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Expert Reviews

If you're new to the world (and hype) of BB creams, you should know that they're not as revolutionary as they're made out to be. There are many good ones, but in essence, BB creams are just a twist on tinted moisturizers with sunscreen. Sometimes BB creams treat skin to other beneficial ingredients, but sometimes not. In short, a product labeled BB cream isn't necessarily any better than your regular tinted moisturizer or liquid foundation.

Kiehl's contribution to the explosion of BB creams has a thin, lotion-like texture that must be blended quickly because it sets to a matte finish within 10 seconds or so. Despite the light texture, this can feel somewhat heavy on skin, and its finish gets progressively drier while being tacky to the touch. This undesirable trait makes applying other makeup (like blush or concealer) over this more difficult.

As for coverage, this is on the sheer side, just like many tinted moisturizers (though the formula isn't what most with the slightest hint of dry skin would consider moisturizing).

There are four shades, two of which (Fair and Fair/Light) are quite light and workable for their intended skin tones. The Fair/Light shade is slightly peach but acceptable while Medium has a warm, golden tone that is workable but not universally flattering to all medium skin tones.

Getting back to the formulary issues, the company makes a big deal about the vitamin C (in the form of ascorbyl glucoside) this contains, yet this contains more alcohol than vitamin C, and there's little of anything else to make this the BB cream to choose. The amount of alcohol is likely too low to pose a problem for skin, but it's not good news to see it commingling with active sunscreen ingredients that can be sensitizing on their own.

  • Provides broad-spectrum sun protection.
  • Long-wearing matte finish.
  • Formula contains more alcohol than its touted vitamin C.
  • Formula lacks an impressive mix of beneficial ingredients that are supposed to be part of what makes BB creams special.
  • Matte finish feels surprisingly heavy and makes skin feel drier as the day goes on.
More Info:

PA followed by plus signs (PA+++, for example) is a designation used in Japan for rating the UVA protection of a sunscreen. The SPF number is about the sun's UVB rays; there are very few countries that have a UVA rating reference. Three plus symbols after the "PA" indicate the highest level of UVA protection, which can be as low as PA+, which means some UVA protection.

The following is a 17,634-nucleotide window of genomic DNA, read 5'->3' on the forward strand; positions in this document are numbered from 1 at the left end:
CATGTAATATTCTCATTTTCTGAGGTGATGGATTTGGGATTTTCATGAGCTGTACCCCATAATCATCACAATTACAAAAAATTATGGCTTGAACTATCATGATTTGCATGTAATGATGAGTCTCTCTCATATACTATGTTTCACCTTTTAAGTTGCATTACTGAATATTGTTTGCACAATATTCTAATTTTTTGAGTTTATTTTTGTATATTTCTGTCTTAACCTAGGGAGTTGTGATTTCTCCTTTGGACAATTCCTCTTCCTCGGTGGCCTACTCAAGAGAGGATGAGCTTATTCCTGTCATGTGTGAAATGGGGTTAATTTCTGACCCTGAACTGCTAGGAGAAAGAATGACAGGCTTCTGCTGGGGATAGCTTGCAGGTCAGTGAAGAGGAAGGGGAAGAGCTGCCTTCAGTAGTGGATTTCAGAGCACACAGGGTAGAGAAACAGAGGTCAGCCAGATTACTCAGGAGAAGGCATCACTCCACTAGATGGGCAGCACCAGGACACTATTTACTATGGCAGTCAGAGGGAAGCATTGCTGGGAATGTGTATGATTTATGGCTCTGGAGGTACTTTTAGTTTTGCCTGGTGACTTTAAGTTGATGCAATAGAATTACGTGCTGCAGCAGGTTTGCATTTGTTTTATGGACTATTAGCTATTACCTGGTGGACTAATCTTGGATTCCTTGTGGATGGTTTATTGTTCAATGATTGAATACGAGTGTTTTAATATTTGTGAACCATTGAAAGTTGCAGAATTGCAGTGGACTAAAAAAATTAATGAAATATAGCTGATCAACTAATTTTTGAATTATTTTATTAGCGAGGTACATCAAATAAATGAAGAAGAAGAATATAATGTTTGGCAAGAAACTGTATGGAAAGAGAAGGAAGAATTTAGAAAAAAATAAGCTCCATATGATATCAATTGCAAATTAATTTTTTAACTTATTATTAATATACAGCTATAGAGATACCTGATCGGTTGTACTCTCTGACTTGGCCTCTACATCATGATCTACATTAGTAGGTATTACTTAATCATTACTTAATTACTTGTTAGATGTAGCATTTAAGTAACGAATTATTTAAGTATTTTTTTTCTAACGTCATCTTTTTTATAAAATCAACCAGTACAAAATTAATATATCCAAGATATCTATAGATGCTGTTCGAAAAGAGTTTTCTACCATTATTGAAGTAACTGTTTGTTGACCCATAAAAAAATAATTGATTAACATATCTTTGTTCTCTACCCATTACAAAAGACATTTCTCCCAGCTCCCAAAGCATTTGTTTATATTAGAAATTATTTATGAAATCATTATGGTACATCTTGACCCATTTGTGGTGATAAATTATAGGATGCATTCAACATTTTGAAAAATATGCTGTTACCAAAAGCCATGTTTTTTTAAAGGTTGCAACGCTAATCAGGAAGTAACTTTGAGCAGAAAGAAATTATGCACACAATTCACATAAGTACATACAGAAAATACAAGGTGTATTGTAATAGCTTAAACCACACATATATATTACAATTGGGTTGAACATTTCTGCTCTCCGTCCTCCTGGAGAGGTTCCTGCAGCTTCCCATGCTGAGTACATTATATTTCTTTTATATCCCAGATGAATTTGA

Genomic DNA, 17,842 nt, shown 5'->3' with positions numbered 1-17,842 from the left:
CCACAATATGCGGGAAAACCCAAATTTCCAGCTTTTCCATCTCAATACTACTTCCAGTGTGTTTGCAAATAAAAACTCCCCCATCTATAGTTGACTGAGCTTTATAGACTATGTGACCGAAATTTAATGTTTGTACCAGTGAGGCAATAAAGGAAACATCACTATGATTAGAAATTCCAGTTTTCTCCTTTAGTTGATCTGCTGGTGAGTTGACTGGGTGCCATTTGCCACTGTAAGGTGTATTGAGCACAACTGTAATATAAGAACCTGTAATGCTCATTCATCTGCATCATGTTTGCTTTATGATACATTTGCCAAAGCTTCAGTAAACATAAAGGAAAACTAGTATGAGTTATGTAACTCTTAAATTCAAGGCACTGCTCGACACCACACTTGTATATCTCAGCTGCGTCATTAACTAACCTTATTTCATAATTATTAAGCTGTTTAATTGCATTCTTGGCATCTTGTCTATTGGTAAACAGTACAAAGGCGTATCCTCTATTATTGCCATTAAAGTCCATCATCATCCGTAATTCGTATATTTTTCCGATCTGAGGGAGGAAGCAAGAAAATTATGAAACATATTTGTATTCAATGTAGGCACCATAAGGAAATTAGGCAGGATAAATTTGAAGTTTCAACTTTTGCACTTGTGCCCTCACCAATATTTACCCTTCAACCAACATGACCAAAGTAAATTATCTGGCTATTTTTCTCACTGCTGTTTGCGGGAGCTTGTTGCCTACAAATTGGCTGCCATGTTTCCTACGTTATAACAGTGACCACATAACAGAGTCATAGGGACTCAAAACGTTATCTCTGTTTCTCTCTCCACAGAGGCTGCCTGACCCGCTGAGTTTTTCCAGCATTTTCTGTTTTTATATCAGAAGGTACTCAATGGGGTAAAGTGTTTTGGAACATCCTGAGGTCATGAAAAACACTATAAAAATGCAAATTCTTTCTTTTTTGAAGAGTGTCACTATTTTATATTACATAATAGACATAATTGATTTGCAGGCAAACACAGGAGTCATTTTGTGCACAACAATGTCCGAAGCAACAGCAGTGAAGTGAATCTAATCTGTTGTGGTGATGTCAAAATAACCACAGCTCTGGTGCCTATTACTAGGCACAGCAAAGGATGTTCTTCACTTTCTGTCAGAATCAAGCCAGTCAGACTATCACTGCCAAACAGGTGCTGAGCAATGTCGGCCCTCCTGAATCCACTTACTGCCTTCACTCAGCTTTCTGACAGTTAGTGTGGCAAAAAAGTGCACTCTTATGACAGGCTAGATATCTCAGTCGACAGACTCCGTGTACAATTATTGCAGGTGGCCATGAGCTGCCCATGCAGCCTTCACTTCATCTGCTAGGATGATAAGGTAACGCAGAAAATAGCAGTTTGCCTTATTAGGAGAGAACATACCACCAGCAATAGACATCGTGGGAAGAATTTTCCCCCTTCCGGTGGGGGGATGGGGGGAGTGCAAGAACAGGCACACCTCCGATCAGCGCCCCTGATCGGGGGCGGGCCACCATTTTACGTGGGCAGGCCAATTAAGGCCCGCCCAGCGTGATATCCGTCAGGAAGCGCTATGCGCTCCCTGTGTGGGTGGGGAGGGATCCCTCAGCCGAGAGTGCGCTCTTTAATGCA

The PA standard is not accepted or used in other countries, but some brands have begun to include it on the labeling. The concept is interesting, but ultimately the SPF rating and the active ingredients matter far more because the method of assessing UVA protection is not widely accepted, primarily because it is very difficult to get agreement from scientists on what tests to use and what they mean.

Last Updated:12.18.2014
Jar Packaging:No
Tested on animals:Yes
Community Reviews
Active Ingredients: Homosalate 10%, Octisalate 5%, Octocrylene 5%, Titanium Dioxide 4.5%; Inactive Ingredients: Water, Dicaprylyl Ether, Glycerin, Alcohol Denat., Polyglyceryl-4 Isostearate, Ascorbyl Glucoside, Silica, Nylon-12, Disteardimonium Hectorite, Tribehenin, PEG-30 Dipolyhydroxystearate, Sodium Chloride, Phenoxyethanol, Disodium Stearoyl Glutamate, Adenosine, Aluminum Hydroxide. May Contain: Iron Oxides, Titanium Dioxide
Brand Overview

Kiehl's At-A-Glance

Kiehl’s has been around for quite some time, with its origins in a New York City-based pharmacy established in 1851. The brand is perhaps best known for its apothecary-style packaging and its best-selling (and celebrity favorite) Lip Balm #1.

Though the brand claims its products are made with the finest naturally-derived ingredients, most of its formulations include synthetically-produced ingredients as well. Like most skincare companies the line contains both good and not-so-great offerings; Kiehl’s main misstep is that many of its products contain fragrance ingredients that could irritate skin, particularly sensitive skin.

Note: Kiehl's is categorized as a brand that tests on animals because its products are sold in China. Although Kiehl's does not conduct animal testing for its products sold elsewhere, the Chinese government requires imported cosmetics be tested on animals, so foreign companies retailing there must comply. This requirement is why some brands state that they don’t test on animals “unless required by law.” Animal rights organizations consider cosmetic companies retailed in China to be brands that test on animals, and so does the Beautypedia Research Team.

For more information about Kiehl's, call (800) 543-4572 or visit

About the Experts

The Beautypedia and Paula’s Choice Research teams have one mission: To help you find the best products for your skin, whether they’re from Paula’s Choice or another brand. By combining efforts, we’re able to share scientific research and remain committed to the highest standards based on our decades of experience objectively reviewing thousands upon thousands of skincare and makeup formularies in all price ranges.

Beautypedia cuts through the hype to bring you product insights and recommendations you won’t find anywhere else!